A new instrument for obtaining absolute radiometric measurements of the solar aureole radiance distribution has been described. Unique to the instrument are the combination of an imaging radiometric instrument, the presence of an image of the solar disk in each image, and the use of a new optoelectronic alignment and triggering system (Ritter 1998). The instrument permits acquisition of the circumsolar sky radiance within 7.5° of the center of the solar disk, and within 1° of the edge of the solar disk. This innovation makes possible, for the first time, reliable and accurate radiometric measurements of the solar aureole from unstable mobile platforms such as ships. These measurements are important as input to atmospheric correction models employed in remote sensing for vicarious satellite sensor calibration, the remote determination of aerosol size characteristics, modeling radiative forcing, and validating aerosol models. This instrument will be used in field studies of atmospheric aerosols and in satellite validation campaigns.

Acknowledgments

The authors are grateful for support from the United States through funding from the NASA Goddard Space Flight Center under Contract NAS5-31363. The authors would also like to thank Howard Gordon, Al Chapin, Bernie Romero, and Edmond Ritter, who provided valuable support.

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  • Zibordi, G., and K. J. Voss, 1989: Geometric and spectral distribution of sky radiance: Comparison between simulations and field measurements. Remote Sens. Environ.,27, 343–358.

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Fig. 1.
Fig. 1.

Schematic of the imaging aureole radiometry system

Citation: Journal of Atmospheric and Oceanic Technology 17, 8; 10.1175/1520-0426(2000)017<1040:ANIFMO>2.0.CO;2

Fig. 2.
Fig. 2.

The normalized deviation from linearity for a linearity test of the imaging aureole radiometry system. The system shows good linearity over more than three orders of magnitude. Standard deviations of the pixel values are displayed as error bars in the y direction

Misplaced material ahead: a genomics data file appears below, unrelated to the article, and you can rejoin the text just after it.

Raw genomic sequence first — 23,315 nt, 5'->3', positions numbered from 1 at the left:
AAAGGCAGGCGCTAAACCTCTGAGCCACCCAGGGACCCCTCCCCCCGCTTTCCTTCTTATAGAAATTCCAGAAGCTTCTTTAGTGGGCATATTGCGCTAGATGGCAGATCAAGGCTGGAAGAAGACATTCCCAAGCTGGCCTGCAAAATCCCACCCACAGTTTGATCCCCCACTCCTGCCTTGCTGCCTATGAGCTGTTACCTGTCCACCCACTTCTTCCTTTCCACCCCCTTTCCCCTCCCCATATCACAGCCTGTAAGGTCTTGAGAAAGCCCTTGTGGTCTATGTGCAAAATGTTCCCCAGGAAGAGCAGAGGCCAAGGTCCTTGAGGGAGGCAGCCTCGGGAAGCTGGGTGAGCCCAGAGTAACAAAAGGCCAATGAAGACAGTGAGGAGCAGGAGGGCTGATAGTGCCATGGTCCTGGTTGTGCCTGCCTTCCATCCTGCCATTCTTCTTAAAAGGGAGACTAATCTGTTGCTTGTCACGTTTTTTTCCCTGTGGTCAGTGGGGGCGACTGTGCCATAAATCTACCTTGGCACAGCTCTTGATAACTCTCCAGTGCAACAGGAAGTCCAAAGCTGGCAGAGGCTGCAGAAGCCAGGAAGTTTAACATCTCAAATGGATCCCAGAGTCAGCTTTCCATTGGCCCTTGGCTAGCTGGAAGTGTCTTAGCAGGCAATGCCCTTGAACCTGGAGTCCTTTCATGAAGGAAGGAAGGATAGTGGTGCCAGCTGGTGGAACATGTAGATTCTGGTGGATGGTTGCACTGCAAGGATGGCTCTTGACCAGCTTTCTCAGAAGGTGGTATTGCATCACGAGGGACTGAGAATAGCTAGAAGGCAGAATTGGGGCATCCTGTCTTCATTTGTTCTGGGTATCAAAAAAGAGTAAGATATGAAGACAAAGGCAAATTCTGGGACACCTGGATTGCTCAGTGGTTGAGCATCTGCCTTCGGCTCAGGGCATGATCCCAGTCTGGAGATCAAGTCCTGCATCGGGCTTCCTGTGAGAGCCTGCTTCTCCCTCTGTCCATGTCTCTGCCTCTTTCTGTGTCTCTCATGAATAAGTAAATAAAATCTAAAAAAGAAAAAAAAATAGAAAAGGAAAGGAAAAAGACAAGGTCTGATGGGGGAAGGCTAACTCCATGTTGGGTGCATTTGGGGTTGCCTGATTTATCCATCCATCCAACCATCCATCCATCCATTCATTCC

Citation: Journal of Atmospheric and Oceanic Technology 17, 8; 10.1175/1520-0426(2000)017<1040:ANIFMO>2.0.CO;2

Fig. 3.
Fig. 3.

Sample aureole image radiance contour plot. Some important features in the image are identified

Citation: Journal of Atmospheric and Oceanic Technology 17, 8; 10.1175/1520-0426(2000)017<1040:ANIFMO>2.0.CO;2

Fig. 4.
Fig. 4.

Plot of the aureole radiance at 670 nm, separating left and right sides of the aureole almucantar. The symmetry of the dataset indicates sky homogeneity, which is necessary for data quality control

Citation: Journal of Atmospheric and Oceanic Technology 17, 8; 10.1175/1520-0426(2000)017<1040:ANIFMO>2.0.CO;2

Fig. 5.
Fig. 5.

Resampled aureole almucantar radiance data at 670 nm

Citation: Journal of Atmospheric and Oceanic Technology 17, 8; 10.1175/1520-0426(2000)017<1040:ANIFMO>2.0.CO;2

Fig. 6.
Fig. 6.

Example almucantar curve at 860 nm. This includes data from the aureole camera system and the sky radiance camera system. The portion of the almucantar requiring interpolation is shown as crosses in the graph

Citation: Journal of Atmospheric and Oceanic Technology 17, 8; 10.1175/1520-0426(2000)017<1040:ANIFMO>2.0.CO;2

Table 1.

Filter specifications. Interference filter centers and FWHM (full-width at half-maximum) bandwidths along with the paired neutral density transmittance

Table 1.